In a latest report published by McKinsey & Company, global grocery chains or hypermarkets are seen struggling to grow profitably in emerging markets.
The primary reason for this lies in the context of the local environment these hypermarkets operate in; where good road networks, high car ownership rates and larger living space in suburban and rural areas exist in Western Europe and the US, this is not necessarily the case in emerging markets. In the latter, consumers are generally less affluent, have lower car ownership rates, and live in major metropolitan cities where space is limited. As a result, the premise that allow hypermarkets to compete effectively in the western world does not translate to success in emerging markets.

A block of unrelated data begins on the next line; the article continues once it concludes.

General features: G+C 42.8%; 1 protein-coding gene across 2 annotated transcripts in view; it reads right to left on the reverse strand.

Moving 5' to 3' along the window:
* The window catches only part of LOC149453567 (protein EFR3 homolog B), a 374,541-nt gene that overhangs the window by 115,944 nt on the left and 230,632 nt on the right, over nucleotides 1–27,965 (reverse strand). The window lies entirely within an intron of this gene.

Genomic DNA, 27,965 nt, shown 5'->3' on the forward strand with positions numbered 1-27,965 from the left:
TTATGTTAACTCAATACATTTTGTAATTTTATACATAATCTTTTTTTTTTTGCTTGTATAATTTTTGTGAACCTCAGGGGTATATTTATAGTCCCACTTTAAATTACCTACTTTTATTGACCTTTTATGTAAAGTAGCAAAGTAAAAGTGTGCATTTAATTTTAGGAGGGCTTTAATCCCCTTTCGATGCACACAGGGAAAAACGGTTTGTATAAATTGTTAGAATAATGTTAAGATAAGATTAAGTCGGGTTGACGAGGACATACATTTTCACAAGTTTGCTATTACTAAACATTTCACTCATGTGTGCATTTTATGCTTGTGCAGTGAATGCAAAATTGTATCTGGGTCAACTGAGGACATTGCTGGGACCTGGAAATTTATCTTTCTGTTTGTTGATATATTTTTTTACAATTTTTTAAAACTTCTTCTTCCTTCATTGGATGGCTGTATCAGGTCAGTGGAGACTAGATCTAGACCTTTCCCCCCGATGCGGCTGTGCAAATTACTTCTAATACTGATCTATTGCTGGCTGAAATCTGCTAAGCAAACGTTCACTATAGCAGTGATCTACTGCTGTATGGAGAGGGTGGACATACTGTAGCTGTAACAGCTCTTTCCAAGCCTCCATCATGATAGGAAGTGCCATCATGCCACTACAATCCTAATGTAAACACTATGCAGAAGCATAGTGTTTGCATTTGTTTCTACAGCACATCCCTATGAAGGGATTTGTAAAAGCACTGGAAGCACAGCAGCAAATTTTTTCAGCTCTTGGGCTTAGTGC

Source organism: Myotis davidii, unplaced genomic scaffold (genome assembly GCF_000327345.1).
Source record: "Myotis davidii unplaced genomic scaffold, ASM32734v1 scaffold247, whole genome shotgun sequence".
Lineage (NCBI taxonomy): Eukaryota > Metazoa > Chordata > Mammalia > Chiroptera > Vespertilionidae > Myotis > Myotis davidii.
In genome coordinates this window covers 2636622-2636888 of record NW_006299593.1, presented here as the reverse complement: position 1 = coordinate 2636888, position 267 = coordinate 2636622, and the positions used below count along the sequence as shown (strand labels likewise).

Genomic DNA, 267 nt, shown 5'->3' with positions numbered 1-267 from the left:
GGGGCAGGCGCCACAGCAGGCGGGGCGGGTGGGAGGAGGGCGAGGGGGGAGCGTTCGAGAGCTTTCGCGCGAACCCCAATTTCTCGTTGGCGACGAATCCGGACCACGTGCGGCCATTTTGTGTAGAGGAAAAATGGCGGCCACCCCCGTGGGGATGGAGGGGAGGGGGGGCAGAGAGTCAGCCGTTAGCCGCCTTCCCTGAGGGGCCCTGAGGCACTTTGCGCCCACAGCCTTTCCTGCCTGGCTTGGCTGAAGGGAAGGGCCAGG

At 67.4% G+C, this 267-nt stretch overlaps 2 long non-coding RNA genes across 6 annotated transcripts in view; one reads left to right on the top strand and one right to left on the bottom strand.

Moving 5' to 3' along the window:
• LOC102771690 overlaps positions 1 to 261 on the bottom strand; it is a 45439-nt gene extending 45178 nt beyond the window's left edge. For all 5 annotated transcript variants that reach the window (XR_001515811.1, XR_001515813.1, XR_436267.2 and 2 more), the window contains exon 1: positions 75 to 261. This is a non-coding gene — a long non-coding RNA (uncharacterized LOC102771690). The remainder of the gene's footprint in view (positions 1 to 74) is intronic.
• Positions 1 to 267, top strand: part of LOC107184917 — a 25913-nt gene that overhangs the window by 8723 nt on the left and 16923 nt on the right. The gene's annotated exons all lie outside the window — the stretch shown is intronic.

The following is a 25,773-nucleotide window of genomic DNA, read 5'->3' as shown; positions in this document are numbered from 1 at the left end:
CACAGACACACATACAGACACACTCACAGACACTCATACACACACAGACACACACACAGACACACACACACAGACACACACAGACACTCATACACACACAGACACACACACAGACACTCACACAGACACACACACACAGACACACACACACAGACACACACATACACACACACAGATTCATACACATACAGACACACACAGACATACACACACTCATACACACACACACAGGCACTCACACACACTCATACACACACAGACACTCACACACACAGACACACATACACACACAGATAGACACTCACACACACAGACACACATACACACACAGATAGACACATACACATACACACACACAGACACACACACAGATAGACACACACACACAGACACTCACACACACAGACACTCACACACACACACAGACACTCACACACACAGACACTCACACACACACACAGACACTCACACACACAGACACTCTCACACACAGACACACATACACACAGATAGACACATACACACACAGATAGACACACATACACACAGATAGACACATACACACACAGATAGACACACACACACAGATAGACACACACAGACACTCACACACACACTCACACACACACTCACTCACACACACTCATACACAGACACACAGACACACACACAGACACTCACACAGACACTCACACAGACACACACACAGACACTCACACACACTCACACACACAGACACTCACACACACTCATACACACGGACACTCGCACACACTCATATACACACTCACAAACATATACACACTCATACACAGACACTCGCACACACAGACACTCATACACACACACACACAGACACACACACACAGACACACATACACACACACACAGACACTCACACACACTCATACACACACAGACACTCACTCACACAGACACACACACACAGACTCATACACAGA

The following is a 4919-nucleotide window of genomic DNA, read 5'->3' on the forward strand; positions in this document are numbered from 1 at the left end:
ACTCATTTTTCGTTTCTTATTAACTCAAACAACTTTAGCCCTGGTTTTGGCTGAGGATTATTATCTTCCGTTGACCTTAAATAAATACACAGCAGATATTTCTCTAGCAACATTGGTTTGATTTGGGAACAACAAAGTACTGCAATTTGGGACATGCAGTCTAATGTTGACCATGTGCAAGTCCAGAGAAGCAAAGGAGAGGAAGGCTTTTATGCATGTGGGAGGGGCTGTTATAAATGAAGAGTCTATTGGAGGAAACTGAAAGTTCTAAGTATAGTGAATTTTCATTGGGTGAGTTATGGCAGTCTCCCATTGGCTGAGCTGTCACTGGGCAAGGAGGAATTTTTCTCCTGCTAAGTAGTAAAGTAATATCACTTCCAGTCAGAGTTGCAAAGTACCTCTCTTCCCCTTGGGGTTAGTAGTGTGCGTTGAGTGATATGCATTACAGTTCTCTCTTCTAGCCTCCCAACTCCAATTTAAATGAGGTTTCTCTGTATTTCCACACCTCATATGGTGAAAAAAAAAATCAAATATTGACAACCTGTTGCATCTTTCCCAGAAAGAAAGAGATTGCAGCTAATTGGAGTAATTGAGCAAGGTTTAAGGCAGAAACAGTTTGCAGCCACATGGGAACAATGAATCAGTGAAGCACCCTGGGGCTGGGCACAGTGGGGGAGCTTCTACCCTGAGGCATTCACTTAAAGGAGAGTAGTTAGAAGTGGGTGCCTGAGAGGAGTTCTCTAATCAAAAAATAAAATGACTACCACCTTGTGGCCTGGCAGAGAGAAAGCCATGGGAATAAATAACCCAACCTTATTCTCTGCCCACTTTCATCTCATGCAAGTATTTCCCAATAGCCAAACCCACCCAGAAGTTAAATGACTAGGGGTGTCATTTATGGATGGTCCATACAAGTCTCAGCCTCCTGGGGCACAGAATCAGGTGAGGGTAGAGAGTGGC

In order to grow profitably in emerging markets, McKinsey lists seven elements for success:
- Prioritize proximity to consumers
- Keep prices low and make sure the consumers know
- Keep close watch over productivity
- Make the business case to manufacturers
- Educate policy makers
- Consider partnering with traditional trade (e.g. mom and pop stores)
- Adopt a city-based strategy where the majority of consumers are located